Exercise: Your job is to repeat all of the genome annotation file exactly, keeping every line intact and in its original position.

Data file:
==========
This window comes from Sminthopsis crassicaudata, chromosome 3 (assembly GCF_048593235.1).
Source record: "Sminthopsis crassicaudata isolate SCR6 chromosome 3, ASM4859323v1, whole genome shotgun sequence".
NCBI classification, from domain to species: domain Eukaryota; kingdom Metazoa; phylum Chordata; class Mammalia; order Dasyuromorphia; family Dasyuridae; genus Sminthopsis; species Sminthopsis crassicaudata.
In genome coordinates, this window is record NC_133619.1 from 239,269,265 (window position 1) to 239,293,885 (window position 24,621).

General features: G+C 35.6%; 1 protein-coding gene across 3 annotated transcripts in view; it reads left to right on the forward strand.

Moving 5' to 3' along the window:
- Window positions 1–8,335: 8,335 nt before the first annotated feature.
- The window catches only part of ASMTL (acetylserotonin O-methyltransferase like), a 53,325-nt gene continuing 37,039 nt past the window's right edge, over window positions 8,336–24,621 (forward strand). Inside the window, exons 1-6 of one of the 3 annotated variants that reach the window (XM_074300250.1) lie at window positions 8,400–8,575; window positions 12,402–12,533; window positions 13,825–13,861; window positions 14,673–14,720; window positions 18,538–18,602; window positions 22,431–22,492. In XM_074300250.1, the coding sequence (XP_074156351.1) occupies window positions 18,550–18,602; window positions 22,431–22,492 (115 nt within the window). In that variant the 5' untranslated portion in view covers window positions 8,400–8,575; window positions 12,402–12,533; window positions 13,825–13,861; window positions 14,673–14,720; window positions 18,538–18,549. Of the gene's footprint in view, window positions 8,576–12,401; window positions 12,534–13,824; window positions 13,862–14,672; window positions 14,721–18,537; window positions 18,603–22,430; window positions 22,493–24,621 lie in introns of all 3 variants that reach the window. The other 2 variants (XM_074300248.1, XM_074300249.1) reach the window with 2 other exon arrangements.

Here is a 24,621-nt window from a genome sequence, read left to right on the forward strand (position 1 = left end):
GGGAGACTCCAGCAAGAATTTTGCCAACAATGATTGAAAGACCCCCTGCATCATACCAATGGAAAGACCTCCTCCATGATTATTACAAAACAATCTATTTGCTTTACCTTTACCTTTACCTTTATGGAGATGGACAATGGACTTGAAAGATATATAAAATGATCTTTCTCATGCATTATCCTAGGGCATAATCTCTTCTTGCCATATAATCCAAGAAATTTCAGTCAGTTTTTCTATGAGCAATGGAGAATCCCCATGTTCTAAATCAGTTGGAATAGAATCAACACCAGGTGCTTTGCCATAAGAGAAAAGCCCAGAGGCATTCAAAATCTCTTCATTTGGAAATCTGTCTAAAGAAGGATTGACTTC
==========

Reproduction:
This window comes from Sminthopsis crassicaudata, chromosome 3 (assembly GCF_048593235.1).
Source record: "Sminthopsis crassicaudata isolate SCR6 chromosome 3, ASM4859323v1, whole genome shotgun sequence".
NCBI classification, from domain to species: domain Eukaryota; kingdom Metazoa; phylum Chordata; class Mammalia; order Dasyuromorphia; family Dasyuridae; genus Sminthopsis; species Sminthopsis crassicaudata.
In genome coordinates, this window is record NC_133619.1 from 239,269,265 (window position 1) to 239,293,885 (window position 24,621).

General features: G+C 35.6%; 1 protein-coding gene across 3 annotated transcripts in view; it reads left to right on the forward strand.

Moving 5' to 3' along the window:
- Window positions 1–8,335: 8,335 nt before the first annotated feature.
- The window catches only part of ASMTL (acetylserotonin O-methyltransferase like), a 53,325-nt gene continuing 37,039 nt past the window's right edge, over window positions 8,336–24,621 (forward strand). Inside the window, exons 1-6 of one of the 3 annotated variants that reach the window (XM_074300250.1) lie at window positions 8,400–8,575; window positions 12,402–12,533; window positions 13,825–13,861; window positions 14,673–14,720; window positions 18,538–18,602; window positions 22,431–22,492. In XM_074300250.1, the coding sequence (XP_074156351.1) occupies window positions 18,550–18,602; window positions 22,431–22,492 (115 nt within the window). In that variant the 5' untranslated portion in view covers window positions 8,400–8,575; window positions 12,402–12,533; window positions 13,825–13,861; window positions 14,673–14,720; window positions 18,538–18,549. Of the gene's footprint in view, window positions 8,576–12,401; window positions 12,534–13,824; window positions 13,862–14,672; window positions 14,721–18,537; window positions 18,603–22,430; window positions 22,493–24,621 lie in introns of all 3 variants that reach the window. The other 2 variants (XM_074300248.1, XM_074300249.1) reach the window with 2 other exon arrangements.

Here is a 24,621-nt window from a genome sequence, read left to right on the forward strand (position 1 = left end):
GGGAGACTCCAGCAAGAATTTTGCCAACAATGATTGAAAGACCCCCTGCATCATACCAATGGAAAGACCTCCTCCATGATTATTACAAAACAATCTATTTGCTTTACCTTTACCTTTACCTTTATGGAGATGGACAATGGACTTGAAAGATATATAAAATGATCTTTCTCATGCATTATCCTAGGGCATAATCTCTTCTTGCCATATAATCCAAGAAATTTCAGTCAGTTTTTCTATGAGCAATGGAGAATCCCCATGTTCTAAATCAGTTGGAATAGAATCAACACCAGGTGCTTTGCCATAAGAGAAAAGCCCAGAGGCATTCAAAATCTCTTCATTTGGAAATCTGTCTAAAGAAGGATTGACTTC